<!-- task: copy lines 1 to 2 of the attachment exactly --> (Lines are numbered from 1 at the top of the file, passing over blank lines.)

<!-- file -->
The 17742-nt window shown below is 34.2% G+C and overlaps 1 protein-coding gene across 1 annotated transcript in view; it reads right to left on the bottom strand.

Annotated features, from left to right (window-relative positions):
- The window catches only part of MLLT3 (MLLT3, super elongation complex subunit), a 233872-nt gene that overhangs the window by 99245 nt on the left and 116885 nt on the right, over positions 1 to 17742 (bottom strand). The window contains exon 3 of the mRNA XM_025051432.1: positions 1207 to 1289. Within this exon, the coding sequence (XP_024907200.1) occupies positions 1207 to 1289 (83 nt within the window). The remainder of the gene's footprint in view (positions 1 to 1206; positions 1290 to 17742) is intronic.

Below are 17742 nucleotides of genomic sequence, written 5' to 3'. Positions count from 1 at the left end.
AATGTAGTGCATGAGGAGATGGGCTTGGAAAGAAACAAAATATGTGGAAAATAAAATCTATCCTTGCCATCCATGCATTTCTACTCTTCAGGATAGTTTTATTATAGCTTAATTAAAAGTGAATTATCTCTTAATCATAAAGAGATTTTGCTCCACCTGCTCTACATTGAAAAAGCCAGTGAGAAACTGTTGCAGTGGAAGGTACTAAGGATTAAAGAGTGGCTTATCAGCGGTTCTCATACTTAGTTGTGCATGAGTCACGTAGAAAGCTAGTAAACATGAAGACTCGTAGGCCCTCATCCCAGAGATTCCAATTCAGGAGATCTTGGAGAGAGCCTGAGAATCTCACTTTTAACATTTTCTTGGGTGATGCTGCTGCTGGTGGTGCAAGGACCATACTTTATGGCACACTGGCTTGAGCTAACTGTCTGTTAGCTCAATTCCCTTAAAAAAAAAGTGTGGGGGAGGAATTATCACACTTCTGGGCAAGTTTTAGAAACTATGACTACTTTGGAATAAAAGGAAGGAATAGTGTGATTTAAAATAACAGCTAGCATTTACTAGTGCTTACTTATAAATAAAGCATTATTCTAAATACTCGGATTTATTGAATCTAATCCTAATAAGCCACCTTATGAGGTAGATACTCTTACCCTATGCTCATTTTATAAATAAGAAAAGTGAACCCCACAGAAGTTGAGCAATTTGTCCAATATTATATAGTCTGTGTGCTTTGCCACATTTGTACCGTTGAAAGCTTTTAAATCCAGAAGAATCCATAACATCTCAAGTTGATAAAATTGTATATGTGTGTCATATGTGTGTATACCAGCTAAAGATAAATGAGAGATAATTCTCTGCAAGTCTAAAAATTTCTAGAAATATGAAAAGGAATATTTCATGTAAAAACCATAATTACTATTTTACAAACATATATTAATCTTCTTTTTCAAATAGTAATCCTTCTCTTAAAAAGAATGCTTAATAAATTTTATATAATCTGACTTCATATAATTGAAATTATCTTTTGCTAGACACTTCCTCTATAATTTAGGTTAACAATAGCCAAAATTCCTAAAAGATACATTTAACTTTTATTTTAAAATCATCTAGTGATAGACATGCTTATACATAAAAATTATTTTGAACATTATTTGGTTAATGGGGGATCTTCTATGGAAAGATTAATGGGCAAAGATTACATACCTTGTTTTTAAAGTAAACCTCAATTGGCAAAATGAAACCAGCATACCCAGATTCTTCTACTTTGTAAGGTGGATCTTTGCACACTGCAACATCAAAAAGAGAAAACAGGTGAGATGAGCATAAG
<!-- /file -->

The 17742-nt window shown below is 34.2% G+C and overlaps 1 protein-coding gene across 1 annotated transcript in view; it reads right to left on the bottom strand.

Annotated features, from left to right (window-relative positions):